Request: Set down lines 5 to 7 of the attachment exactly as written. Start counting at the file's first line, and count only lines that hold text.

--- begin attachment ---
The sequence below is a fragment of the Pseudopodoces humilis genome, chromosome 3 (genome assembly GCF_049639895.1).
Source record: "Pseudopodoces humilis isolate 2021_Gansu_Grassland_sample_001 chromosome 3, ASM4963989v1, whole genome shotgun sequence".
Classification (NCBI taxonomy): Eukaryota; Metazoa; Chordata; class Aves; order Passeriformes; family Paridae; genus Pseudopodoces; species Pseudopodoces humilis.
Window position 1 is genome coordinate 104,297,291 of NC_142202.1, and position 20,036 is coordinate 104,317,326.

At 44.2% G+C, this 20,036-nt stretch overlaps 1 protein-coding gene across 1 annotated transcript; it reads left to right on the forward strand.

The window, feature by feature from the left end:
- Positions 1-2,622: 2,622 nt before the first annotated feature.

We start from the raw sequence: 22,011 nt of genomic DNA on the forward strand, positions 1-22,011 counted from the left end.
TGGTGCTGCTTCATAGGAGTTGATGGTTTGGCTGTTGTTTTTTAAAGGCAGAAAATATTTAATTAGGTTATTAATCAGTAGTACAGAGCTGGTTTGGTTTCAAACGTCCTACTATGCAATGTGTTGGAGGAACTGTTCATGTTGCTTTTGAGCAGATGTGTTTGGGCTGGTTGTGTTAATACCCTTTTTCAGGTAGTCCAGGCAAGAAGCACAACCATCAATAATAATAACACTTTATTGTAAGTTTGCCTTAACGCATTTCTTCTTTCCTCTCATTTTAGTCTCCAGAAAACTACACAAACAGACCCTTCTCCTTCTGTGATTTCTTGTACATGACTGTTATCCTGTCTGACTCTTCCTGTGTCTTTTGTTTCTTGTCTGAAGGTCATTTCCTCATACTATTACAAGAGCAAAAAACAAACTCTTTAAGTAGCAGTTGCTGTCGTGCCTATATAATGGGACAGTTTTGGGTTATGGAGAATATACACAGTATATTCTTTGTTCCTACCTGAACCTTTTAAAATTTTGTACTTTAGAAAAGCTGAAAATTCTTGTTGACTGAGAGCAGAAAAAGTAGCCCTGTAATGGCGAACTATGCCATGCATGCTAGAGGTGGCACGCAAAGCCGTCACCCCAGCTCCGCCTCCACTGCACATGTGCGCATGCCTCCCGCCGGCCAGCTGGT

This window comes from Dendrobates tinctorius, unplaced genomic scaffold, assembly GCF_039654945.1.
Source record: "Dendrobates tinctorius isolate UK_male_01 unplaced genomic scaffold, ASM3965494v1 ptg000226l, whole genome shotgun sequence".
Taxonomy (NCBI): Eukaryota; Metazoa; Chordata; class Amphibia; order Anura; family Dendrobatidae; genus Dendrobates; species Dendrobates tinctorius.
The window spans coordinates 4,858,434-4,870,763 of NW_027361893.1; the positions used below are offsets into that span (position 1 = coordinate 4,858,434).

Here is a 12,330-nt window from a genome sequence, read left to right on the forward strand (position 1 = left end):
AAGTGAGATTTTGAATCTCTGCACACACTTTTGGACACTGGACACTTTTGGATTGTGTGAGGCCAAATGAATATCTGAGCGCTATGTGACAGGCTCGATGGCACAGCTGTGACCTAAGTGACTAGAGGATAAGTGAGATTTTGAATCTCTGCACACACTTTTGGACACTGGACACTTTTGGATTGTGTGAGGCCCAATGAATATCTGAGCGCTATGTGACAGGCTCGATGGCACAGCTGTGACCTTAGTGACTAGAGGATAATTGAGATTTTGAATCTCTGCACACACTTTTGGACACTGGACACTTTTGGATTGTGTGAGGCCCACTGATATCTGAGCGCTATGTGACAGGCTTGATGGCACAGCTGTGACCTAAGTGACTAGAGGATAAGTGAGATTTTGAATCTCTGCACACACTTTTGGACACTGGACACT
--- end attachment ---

At 44.2% G+C, this 20,036-nt stretch overlaps 1 protein-coding gene across 1 annotated transcript; it reads left to right on the forward strand.

The window, feature by feature from the left end:
- Positions 1-2,622: 2,622 nt before the first annotated feature.